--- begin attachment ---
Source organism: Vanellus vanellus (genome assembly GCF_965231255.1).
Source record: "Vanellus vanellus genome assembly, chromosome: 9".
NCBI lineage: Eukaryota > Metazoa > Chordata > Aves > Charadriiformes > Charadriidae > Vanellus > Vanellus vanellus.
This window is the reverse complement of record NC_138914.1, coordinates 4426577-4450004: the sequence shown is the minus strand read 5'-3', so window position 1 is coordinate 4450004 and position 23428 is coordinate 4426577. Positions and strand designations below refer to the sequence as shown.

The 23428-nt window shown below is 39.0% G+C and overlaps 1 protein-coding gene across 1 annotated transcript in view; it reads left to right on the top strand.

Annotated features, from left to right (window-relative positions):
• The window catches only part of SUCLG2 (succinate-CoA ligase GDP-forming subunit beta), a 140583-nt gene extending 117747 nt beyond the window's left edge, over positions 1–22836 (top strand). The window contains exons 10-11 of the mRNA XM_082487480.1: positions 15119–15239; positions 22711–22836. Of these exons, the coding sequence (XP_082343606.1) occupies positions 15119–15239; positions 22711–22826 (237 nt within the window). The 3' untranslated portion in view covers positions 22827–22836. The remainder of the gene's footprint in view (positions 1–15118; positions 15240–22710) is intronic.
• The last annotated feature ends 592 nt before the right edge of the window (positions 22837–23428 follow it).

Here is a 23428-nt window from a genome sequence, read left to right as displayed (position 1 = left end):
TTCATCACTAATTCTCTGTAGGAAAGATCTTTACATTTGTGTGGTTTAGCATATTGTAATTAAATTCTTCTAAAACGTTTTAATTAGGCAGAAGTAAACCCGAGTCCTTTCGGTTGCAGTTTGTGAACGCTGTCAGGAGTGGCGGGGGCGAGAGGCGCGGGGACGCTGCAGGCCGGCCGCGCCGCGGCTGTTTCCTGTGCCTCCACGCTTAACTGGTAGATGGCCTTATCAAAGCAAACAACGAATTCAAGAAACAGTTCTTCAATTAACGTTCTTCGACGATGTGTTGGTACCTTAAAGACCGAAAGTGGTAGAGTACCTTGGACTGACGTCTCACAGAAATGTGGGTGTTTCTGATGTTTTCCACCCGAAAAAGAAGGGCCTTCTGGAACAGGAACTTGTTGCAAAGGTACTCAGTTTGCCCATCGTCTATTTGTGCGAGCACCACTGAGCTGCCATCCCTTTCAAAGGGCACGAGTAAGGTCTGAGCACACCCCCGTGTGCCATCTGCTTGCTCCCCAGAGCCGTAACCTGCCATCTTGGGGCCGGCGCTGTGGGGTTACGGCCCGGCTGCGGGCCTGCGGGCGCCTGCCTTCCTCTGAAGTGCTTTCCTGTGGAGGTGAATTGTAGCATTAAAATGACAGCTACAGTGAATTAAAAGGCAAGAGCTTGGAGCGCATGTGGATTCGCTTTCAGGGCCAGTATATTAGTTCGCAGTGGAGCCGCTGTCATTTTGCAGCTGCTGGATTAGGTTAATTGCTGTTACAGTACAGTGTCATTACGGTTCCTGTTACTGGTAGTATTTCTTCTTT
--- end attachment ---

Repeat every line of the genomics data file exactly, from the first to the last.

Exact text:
Source organism: Vanellus vanellus (genome assembly GCF_965231255.1).
Source record: "Vanellus vanellus genome assembly, chromosome: 9".
NCBI lineage: Eukaryota > Metazoa > Chordata > Aves > Charadriiformes > Charadriidae > Vanellus > Vanellus vanellus.
This window is the reverse complement of record NC_138914.1, coordinates 4426577-4450004: the sequence shown is the minus strand read 5'-3', so window position 1 is coordinate 4450004 and position 23428 is coordinate 4426577. Positions and strand designations below refer to the sequence as shown.

The 23428-nt window shown below is 39.0% G+C and overlaps 1 protein-coding gene across 1 annotated transcript in view; it reads left to right on the top strand.

Annotated features, from left to right (window-relative positions):
• The window catches only part of SUCLG2 (succinate-CoA ligase GDP-forming subunit beta), a 140583-nt gene extending 117747 nt beyond the window's left edge, over positions 1–22836 (top strand). The window contains exons 10-11 of the mRNA XM_082487480.1: positions 15119–15239; positions 22711–22836. Of these exons, the coding sequence (XP_082343606.1) occupies positions 15119–15239; positions 22711–22826 (237 nt within the window). The 3' untranslated portion in view covers positions 22827–22836. The remainder of the gene's footprint in view (positions 1–15118; positions 15240–22710) is intronic.
• The last annotated feature ends 592 nt before the right edge of the window (positions 22837–23428 follow it).

Here is a 23428-nt window from a genome sequence, read left to right as displayed (position 1 = left end):
TTCATCACTAATTCTCTGTAGGAAAGATCTTTACATTTGTGTGGTTTAGCATATTGTAATTAAATTCTTCTAAAACGTTTTAATTAGGCAGAAGTAAACCCGAGTCCTTTCGGTTGCAGTTTGTGAACGCTGTCAGGAGTGGCGGGGGCGAGAGGCGCGGGGACGCTGCAGGCCGGCCGCGCCGCGGCTGTTTCCTGTGCCTCCACGCTTAACTGGTAGATGGCCTTATCAAAGCAAACAACGAATTCAAGAAACAGTTCTTCAATTAACGTTCTTCGACGATGTGTTGGTACCTTAAAGACCGAAAGTGGTAGAGTACCTTGGACTGACGTCTCACAGAAATGTGGGTGTTTCTGATGTTTTCCACCCGAAAAAGAAGGGCCTTCTGGAACAGGAACTTGTTGCAAAGGTACTCAGTTTGCCCATCGTCTATTTGTGCGAGCACCACTGAGCTGCCATCCCTTTCAAAGGGCACGAGTAAGGTCTGAGCACACCCCCGTGTGCCATCTGCTTGCTCCCCAGAGCCGTAACCTGCCATCTTGGGGCCGGCGCTGTGGGGTTACGGCCCGGCTGCGGGCCTGCGGGCGCCTGCCTTCCTCTGAAGTGCTTTCCTGTGGAGGTGAATTGTAGCATTAAAATGACAGCTACAGTGAATTAAAAGGCAAGAGCTTGGAGCGCATGTGGATTCGCTTTCAGGGCCAGTATATTAGTTCGCAGTGGAGCCGCTGTCATTTTGCAGCTGCTGGATTAGGTTAATTGCTGTTACAGTACAGTGTCATTACGGTTCCTGTTACTGGTAGTATTTCTTCTTT